She was born in the spring of 1924, unless you go by what her headstone reads. Not sure how that happened, but it’s off by a year. She was the second child of eight, in a home that would soon be crowded. Continue reading
Last week’s posts, sharing our story about how we went from friends to more than friends, got a lot of comments like “What was he thinking!?”
We thought we would share a video that may help shed some light on just what goes on inside some men’s heads when getting into a relationship. Especially those who have been hurt in previous relationships.
Check out this week’s Love Over 50 video: Continue reading
We got back from our four days of working on John’s home on a Sunday night in January 2012. I didn’t see John the next day, but we got together on Tuesday for coffee and to go over the applications for tenants.
We were sitting side by side at the Starbucks we’d first met at and John had applications spread out on the table. His phone was there too.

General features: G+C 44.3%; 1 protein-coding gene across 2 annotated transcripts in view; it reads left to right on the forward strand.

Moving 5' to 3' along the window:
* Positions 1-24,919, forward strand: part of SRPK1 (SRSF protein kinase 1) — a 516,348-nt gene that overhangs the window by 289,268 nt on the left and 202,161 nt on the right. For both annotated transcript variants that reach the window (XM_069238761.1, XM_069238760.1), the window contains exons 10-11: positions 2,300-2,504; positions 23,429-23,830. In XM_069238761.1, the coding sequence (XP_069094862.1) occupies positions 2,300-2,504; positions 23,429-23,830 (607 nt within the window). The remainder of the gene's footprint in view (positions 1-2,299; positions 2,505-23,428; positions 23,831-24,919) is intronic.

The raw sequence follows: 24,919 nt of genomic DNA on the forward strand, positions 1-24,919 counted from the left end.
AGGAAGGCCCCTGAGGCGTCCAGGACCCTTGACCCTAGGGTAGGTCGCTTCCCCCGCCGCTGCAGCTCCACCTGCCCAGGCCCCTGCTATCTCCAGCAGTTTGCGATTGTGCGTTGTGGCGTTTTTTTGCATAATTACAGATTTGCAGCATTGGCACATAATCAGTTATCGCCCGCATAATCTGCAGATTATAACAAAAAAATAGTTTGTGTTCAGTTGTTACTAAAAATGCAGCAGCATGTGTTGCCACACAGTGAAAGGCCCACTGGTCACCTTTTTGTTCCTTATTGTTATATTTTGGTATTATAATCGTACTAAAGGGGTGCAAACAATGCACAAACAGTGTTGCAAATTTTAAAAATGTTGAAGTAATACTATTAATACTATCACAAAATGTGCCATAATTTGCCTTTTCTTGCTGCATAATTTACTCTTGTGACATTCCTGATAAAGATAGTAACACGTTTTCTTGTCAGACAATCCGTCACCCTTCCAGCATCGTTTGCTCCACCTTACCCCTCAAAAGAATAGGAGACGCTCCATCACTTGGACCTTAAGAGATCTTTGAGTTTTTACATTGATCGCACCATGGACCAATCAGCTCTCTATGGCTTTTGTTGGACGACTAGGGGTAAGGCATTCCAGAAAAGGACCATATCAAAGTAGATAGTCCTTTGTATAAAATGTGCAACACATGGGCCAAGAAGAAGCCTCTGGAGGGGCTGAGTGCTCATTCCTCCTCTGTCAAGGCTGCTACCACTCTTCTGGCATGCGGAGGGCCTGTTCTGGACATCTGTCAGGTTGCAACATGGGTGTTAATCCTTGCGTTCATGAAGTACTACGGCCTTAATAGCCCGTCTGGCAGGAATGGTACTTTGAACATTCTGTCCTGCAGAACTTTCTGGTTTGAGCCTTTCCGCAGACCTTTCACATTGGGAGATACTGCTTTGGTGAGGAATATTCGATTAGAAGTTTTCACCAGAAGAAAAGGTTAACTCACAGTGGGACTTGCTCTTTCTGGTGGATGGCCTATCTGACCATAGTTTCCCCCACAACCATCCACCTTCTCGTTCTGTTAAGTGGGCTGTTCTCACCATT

Within just a few minutes his phone lite up with a text message. From Toni.
Driving home from our road trip, I was content and happy. I had a wonderful time with my kids and new granddaughter. And it felt like John and I were closer, even though we hadn’t seen each other in two months.
On our way back, I was looking at a text John had sent me and I said out loud, “I think I’m falling for him.” My son said, “Yeah, I noticed.”
I could see the man he was before his divorce. The one who was devoted to his little family and their life together. I could also see the profound hurt that kept him from “going there” again.
So I wasn’t surprised when he texted me and asked what day I would be home. Or that he asked to come over and play tennis with me the very next day. Continue reading